Picture the scene: you’re driving around in your McLaren P1 when all of a sudden you come across another McLaren P1. How utterly embarrassed would you feel? Hypercars are getting so common these days so McLaren’s Special Operations division and a company called Lanzante (from fame of winning Le Mans in a F1 GTR in 1995 and converting F1 GTR for road use) decided to turn a few clients’ P1 GTRs into road legal monsters.
Yes, the car you see here is 100% road legal with number plates, indicators, and a windscreen wiper. Theoretically one could daily this. Imagine seeing this on your weekday commute. Powered by a 3.8-litre twin-turbo V8 that’s mated to a couple of electric motors, pumps out as near as makes no difference 1000hp/735kW. That’s propelling a car that’s 60kg lighter than a P1 GTR thanks to the removal of the GTR’s air jacks, lightweight seats from a F1 GTR, plastic windows, and some titanium.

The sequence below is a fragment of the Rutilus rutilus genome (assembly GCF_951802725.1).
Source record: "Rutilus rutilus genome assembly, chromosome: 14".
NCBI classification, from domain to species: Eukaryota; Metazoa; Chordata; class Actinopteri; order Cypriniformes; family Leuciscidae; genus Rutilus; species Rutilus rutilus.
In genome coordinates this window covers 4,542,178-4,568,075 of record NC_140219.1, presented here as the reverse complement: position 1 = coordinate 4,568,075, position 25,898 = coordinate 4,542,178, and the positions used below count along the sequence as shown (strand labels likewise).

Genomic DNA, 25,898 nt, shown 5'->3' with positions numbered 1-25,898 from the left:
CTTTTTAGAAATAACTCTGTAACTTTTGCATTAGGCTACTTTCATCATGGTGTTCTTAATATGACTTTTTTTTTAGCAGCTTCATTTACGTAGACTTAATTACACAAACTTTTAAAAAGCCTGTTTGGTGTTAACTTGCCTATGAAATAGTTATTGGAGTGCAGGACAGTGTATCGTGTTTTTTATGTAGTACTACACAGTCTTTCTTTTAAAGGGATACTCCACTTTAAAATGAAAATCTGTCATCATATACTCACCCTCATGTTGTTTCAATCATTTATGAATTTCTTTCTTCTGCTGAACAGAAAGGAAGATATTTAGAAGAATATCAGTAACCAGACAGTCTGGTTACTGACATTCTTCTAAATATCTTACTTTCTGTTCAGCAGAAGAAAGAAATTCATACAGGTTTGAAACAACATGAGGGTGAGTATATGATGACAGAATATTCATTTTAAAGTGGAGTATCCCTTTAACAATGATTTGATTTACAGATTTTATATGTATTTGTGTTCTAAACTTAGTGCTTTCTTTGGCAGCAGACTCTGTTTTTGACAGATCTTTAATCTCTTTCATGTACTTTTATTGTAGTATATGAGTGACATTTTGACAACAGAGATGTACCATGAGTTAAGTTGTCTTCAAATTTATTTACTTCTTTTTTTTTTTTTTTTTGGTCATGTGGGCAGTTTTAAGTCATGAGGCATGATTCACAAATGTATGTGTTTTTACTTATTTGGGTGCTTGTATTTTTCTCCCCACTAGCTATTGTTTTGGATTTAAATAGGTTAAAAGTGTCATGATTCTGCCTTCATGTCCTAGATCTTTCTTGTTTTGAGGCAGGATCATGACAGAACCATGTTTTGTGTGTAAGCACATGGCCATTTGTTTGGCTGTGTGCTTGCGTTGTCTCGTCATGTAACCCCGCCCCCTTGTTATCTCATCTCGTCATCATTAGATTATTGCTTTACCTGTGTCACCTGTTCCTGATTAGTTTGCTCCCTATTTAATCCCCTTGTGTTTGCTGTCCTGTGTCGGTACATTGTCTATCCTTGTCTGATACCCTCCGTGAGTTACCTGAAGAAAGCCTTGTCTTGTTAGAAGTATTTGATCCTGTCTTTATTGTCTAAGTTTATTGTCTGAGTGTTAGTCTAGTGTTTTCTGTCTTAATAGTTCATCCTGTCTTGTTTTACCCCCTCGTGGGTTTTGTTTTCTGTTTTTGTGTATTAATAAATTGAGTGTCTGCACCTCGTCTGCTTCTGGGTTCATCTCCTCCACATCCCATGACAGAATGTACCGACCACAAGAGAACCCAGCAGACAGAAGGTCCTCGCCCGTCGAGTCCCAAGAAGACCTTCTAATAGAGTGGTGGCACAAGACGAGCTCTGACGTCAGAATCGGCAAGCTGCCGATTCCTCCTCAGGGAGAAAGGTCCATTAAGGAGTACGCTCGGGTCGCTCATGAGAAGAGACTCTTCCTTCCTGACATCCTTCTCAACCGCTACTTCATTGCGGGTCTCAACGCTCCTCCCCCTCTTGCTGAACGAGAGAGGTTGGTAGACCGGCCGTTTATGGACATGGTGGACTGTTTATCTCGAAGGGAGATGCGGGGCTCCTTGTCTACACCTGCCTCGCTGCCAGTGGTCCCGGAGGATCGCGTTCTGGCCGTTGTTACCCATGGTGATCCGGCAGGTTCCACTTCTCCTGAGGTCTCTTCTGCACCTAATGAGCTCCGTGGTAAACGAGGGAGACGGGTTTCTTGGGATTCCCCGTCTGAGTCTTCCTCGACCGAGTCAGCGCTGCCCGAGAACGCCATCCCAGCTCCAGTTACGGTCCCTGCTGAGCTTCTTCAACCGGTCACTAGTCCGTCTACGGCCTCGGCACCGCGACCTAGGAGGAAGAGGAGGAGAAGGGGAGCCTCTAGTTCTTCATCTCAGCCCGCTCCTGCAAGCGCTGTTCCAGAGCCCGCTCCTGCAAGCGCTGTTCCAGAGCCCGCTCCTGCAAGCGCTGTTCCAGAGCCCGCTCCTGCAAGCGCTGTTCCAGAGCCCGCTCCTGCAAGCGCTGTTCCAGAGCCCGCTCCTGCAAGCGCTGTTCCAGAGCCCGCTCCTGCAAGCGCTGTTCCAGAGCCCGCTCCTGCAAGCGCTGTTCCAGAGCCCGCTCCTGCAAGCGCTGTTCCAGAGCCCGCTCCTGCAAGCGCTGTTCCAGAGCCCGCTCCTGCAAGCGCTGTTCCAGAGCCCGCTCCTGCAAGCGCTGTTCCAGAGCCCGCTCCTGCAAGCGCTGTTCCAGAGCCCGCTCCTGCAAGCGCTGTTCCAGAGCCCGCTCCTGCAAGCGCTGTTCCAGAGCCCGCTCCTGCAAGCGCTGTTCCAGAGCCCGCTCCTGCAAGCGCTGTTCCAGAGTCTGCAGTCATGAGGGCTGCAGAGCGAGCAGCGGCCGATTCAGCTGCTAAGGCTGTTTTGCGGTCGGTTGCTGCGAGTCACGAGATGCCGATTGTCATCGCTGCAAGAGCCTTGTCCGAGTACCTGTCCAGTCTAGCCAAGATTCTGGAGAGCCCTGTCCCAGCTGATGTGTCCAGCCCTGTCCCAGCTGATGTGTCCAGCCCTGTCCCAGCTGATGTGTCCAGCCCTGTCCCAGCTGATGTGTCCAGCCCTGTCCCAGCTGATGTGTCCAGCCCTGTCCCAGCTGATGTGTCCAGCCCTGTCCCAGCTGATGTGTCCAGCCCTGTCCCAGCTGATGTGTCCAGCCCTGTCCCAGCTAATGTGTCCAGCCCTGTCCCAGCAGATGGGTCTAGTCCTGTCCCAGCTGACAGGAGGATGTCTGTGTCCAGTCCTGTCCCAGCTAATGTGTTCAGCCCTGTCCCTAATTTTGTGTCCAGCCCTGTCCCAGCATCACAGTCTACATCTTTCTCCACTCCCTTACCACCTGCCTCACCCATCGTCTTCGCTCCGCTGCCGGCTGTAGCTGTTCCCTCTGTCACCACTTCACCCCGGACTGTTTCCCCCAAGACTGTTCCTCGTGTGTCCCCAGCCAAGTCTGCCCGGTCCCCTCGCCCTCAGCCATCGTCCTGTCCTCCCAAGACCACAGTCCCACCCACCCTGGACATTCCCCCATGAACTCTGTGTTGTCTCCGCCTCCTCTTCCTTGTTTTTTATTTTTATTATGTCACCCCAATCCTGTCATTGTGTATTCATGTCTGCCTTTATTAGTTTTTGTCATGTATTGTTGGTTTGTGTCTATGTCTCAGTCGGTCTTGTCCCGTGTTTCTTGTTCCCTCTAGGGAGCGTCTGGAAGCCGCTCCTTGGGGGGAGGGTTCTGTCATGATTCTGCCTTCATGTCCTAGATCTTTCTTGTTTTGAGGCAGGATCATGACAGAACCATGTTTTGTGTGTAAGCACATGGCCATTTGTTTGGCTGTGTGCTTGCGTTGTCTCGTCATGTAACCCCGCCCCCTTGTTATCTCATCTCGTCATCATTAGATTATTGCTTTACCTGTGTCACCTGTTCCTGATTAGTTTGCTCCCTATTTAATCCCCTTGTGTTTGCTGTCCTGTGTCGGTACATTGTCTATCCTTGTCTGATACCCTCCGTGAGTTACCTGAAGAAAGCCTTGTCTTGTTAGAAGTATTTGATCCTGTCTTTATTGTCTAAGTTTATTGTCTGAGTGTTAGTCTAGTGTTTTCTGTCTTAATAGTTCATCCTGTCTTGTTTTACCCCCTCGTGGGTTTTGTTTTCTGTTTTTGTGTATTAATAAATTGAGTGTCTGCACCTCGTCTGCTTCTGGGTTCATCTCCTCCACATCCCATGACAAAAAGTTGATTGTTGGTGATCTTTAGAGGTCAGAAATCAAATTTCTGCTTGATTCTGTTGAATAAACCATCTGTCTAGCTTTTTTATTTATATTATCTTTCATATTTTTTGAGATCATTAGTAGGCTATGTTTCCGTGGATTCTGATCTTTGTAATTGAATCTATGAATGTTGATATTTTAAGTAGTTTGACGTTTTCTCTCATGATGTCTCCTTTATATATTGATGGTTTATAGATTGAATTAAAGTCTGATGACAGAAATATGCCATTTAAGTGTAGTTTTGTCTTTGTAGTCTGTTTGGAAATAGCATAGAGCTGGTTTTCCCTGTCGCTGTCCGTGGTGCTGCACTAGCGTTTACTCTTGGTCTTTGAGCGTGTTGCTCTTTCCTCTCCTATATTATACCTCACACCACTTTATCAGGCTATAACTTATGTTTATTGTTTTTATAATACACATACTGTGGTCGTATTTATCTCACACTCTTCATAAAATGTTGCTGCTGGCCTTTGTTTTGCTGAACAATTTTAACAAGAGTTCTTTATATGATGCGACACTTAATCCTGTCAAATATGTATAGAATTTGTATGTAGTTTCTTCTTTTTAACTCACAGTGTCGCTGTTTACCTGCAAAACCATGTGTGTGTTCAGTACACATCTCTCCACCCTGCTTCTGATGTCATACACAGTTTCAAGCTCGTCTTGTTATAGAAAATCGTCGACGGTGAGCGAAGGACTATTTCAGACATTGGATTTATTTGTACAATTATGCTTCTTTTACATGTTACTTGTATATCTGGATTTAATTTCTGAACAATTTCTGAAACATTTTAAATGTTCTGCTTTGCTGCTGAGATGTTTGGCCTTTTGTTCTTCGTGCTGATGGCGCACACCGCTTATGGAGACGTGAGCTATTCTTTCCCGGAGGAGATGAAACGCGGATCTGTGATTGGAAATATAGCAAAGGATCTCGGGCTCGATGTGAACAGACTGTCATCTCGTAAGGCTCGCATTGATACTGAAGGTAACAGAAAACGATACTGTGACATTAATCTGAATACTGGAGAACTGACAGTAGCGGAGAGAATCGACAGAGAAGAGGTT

Unsurprinsgly, carbon-fibre is used quite throughly. Most of it is exposed too, which is all nice and lovely. Being a road car it also has air con as standard. But being based on a track car, the tweaked aerodynamics in the form of a modified rear wing, front splitter, and dive planes have increased downforce by 40 percent. Some cars claim to have motorsport pedigree but this literally was born to be on the track.
So far McLaren’s Special Ops and Lanzante have converted five P1 GTRs to P1 LMs. A sixth car, in Gulf Racing colours, is on the way to a client in Japan. Fingers crossed I’ll get to see that. Price? Considering a P1 GTR is already in excess of $4 million, expect the P1 LM conversion to be a couple mil on top.
The P1 LM faces competition from the upcoming road conversion of the Aston Martin Vulcan. It seems the market is strong for $4 million track toys to be used on the road.